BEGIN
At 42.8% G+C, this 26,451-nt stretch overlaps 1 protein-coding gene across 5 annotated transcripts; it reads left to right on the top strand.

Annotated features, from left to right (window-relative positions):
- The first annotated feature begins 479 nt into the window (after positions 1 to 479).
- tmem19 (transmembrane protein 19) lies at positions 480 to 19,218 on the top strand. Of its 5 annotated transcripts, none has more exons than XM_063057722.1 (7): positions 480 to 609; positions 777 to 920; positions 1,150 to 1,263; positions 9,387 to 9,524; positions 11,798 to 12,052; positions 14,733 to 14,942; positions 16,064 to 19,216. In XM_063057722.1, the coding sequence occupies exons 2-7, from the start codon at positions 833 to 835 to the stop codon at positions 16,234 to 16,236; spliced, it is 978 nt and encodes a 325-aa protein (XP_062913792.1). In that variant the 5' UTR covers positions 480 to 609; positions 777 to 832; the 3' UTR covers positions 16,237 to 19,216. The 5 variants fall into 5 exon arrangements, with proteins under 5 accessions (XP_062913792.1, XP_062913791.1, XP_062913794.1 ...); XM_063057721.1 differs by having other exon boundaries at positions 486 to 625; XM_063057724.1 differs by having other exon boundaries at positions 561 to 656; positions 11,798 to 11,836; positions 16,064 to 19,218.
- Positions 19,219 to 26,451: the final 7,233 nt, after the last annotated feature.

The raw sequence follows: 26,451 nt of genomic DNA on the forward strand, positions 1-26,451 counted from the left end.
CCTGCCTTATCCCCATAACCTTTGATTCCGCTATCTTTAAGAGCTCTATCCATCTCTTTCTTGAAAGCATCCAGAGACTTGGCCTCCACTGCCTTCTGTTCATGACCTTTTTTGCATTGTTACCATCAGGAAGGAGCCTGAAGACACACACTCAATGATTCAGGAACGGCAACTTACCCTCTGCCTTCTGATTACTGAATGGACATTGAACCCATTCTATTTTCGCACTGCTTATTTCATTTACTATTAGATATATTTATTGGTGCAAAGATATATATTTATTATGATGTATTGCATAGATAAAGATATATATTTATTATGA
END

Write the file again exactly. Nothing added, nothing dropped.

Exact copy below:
At 42.8% G+C, this 26,451-nt stretch overlaps 1 protein-coding gene across 5 annotated transcripts; it reads left to right on the top strand.

Annotated features, from left to right (window-relative positions):
- The first annotated feature begins 479 nt into the window (after positions 1 to 479).
- tmem19 (transmembrane protein 19) lies at positions 480 to 19,218 on the top strand. Of its 5 annotated transcripts, none has more exons than XM_063057722.1 (7): positions 480 to 609; positions 777 to 920; positions 1,150 to 1,263; positions 9,387 to 9,524; positions 11,798 to 12,052; positions 14,733 to 14,942; positions 16,064 to 19,216. In XM_063057722.1, the coding sequence occupies exons 2-7, from the start codon at positions 833 to 835 to the stop codon at positions 16,234 to 16,236; spliced, it is 978 nt and encodes a 325-aa protein (XP_062913792.1). In that variant the 5' UTR covers positions 480 to 609; positions 777 to 832; the 3' UTR covers positions 16,237 to 19,216. The 5 variants fall into 5 exon arrangements, with proteins under 5 accessions (XP_062913792.1, XP_062913791.1, XP_062913794.1 ...); XM_063057721.1 differs by having other exon boundaries at positions 486 to 625; XM_063057724.1 differs by having other exon boundaries at positions 561 to 656; positions 11,798 to 11,836; positions 16,064 to 19,218.
- Positions 19,219 to 26,451: the final 7,233 nt, after the last annotated feature.

The raw sequence follows: 26,451 nt of genomic DNA on the forward strand, positions 1-26,451 counted from the left end.
CCTGCCTTATCCCCATAACCTTTGATTCCGCTATCTTTAAGAGCTCTATCCATCTCTTTCTTGAAAGCATCCAGAGACTTGGCCTCCACTGCCTTCTGTTCATGACCTTTTTTGCATTGTTACCATCAGGAAGGAGCCTGAAGACACACACTCAATGATTCAGGAACGGCAACTTACCCTCTGCCTTCTGATTACTGAATGGACATTGAACCCATTCTATTTTCGCACTGCTTATTTCATTTACTATTAGATATATTTATTGGTGCAAAGATATATATTTATTATGATGTATTGCATAGATAAAGATATATATTTATTATGA